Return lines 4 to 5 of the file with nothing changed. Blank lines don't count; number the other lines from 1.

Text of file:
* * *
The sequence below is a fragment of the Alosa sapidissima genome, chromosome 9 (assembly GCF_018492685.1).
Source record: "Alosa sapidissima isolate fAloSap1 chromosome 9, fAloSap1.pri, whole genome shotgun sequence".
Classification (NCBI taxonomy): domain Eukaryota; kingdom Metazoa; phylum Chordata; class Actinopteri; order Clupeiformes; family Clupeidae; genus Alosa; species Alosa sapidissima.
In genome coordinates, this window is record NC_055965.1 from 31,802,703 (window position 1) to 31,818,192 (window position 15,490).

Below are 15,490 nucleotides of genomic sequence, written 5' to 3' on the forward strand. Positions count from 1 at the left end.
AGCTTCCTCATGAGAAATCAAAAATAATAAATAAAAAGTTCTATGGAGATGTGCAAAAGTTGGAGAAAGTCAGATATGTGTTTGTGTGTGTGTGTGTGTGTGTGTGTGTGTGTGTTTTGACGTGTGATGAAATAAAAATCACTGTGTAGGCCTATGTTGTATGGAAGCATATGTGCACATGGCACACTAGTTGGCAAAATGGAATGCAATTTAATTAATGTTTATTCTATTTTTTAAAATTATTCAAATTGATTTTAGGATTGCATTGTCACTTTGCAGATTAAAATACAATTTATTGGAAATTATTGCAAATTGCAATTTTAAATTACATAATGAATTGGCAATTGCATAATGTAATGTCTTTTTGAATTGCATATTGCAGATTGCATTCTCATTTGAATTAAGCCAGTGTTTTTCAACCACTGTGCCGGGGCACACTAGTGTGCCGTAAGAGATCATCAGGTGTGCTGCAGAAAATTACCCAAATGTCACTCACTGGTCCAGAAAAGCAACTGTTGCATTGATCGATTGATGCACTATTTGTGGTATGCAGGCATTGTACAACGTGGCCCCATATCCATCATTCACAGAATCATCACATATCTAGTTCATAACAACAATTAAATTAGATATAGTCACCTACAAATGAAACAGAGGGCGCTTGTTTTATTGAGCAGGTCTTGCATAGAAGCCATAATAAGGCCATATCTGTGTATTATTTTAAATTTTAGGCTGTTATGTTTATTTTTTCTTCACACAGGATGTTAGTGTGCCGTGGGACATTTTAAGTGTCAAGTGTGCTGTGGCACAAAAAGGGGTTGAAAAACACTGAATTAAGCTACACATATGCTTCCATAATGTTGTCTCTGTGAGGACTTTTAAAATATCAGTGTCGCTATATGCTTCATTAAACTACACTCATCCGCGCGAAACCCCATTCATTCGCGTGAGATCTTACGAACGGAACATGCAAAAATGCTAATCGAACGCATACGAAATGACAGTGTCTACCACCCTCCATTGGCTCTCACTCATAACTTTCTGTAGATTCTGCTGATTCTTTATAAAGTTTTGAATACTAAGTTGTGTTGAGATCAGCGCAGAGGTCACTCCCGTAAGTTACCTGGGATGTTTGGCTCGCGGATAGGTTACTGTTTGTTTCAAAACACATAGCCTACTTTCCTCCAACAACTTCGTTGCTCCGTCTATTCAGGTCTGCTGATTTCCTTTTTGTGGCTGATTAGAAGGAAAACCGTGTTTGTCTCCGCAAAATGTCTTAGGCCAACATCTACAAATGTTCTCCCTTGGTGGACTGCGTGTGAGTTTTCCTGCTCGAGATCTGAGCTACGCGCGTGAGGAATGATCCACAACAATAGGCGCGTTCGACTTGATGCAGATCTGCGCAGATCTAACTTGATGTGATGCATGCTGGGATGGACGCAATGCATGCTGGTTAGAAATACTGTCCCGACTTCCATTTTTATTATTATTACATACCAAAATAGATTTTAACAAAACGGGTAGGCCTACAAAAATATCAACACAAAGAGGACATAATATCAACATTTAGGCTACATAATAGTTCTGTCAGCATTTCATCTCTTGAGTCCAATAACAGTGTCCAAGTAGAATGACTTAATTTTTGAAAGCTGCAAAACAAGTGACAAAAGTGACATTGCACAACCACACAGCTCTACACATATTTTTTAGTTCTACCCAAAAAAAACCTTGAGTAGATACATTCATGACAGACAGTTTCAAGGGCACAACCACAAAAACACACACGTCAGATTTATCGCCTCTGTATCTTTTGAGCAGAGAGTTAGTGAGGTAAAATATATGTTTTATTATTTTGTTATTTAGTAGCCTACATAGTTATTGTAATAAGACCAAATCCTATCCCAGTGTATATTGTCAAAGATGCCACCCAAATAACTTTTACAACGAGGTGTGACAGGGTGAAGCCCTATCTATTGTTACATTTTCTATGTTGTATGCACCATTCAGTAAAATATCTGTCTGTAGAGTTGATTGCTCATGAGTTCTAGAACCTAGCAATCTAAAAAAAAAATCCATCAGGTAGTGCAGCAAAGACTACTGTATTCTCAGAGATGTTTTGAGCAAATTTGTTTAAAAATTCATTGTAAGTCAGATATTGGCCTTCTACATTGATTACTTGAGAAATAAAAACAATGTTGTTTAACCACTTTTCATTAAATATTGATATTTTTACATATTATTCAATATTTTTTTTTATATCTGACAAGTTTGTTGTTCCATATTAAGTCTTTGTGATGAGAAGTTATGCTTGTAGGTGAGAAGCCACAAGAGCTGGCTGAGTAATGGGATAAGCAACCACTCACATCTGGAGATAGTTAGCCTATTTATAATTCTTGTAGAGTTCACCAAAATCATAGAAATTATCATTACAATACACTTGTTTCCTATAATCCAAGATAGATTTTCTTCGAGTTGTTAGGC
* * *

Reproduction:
In genome coordinates, this window is record NC_055965.1 from 31,802,703 (window position 1) to 31,818,192 (window position 15,490).

Below are 15,490 nucleotides of genomic sequence, written 5' to 3' on the forward strand. Positions count from 1 at the left end.